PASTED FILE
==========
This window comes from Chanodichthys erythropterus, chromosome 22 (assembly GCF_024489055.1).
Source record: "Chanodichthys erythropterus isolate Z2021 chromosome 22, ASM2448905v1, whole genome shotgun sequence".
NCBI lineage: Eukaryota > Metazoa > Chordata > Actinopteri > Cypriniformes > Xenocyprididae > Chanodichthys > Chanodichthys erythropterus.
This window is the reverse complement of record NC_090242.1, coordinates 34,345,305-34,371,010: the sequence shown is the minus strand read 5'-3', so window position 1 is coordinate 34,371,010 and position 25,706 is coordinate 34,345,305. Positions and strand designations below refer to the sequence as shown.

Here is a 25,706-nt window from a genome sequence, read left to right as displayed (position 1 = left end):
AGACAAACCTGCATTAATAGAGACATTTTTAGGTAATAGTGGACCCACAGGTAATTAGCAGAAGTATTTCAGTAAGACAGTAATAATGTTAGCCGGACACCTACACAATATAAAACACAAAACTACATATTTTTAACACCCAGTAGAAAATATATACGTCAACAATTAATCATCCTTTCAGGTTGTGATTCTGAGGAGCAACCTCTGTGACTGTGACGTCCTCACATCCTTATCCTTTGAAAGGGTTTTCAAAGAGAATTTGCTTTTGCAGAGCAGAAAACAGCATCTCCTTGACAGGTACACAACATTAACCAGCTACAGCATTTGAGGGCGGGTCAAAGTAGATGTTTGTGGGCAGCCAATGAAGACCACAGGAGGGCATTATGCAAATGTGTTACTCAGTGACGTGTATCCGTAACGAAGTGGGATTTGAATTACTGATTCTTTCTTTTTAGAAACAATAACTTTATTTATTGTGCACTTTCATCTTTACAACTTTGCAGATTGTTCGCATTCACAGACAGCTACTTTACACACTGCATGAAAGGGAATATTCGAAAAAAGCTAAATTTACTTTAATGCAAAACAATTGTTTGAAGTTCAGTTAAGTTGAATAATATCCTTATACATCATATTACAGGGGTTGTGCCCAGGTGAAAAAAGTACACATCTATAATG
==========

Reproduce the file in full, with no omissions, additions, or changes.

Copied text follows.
This window comes from Chanodichthys erythropterus, chromosome 22 (assembly GCF_024489055.1).
Source record: "Chanodichthys erythropterus isolate Z2021 chromosome 22, ASM2448905v1, whole genome shotgun sequence".
NCBI lineage: Eukaryota > Metazoa > Chordata > Actinopteri > Cypriniformes > Xenocyprididae > Chanodichthys > Chanodichthys erythropterus.
This window is the reverse complement of record NC_090242.1, coordinates 34,345,305-34,371,010: the sequence shown is the minus strand read 5'-3', so window position 1 is coordinate 34,371,010 and position 25,706 is coordinate 34,345,305. Positions and strand designations below refer to the sequence as shown.

Here is a 25,706-nt window from a genome sequence, read left to right as displayed (position 1 = left end):
AGACAAACCTGCATTAATAGAGACATTTTTAGGTAATAGTGGACCCACAGGTAATTAGCAGAAGTATTTCAGTAAGACAGTAATAATGTTAGCCGGACACCTACACAATATAAAACACAAAACTACATATTTTTAACACCCAGTAGAAAATATATACGTCAACAATTAATCATCCTTTCAGGTTGTGATTCTGAGGAGCAACCTCTGTGACTGTGACGTCCTCACATCCTTATCCTTTGAAAGGGTTTTCAAAGAGAATTTGCTTTTGCAGAGCAGAAAACAGCATCTCCTTGACAGGTACACAACATTAACCAGCTACAGCATTTGAGGGCGGGTCAAAGTAGATGTTTGTGGGCAGCCAATGAAGACCACAGGAGGGCATTATGCAAATGTGTTACTCAGTGACGTGTATCCGTAACGAAGTGGGATTTGAATTACTGATTCTTTCTTTTTAGAAACAATAACTTTATTTATTGTGCACTTTCATCTTTACAACTTTGCAGATTGTTCGCATTCACAGACAGCTACTTTACACACTGCATGAAAGGGAATATTCGAAAAAAGCTAAATTTACTTTAATGCAAAACAATTGTTTGAAGTTCAGTTAAGTTGAATAATATCCTTATACATCATATTACAGGGGTTGTGCCCAGGTGAAAAAAGTACACATCTATAATG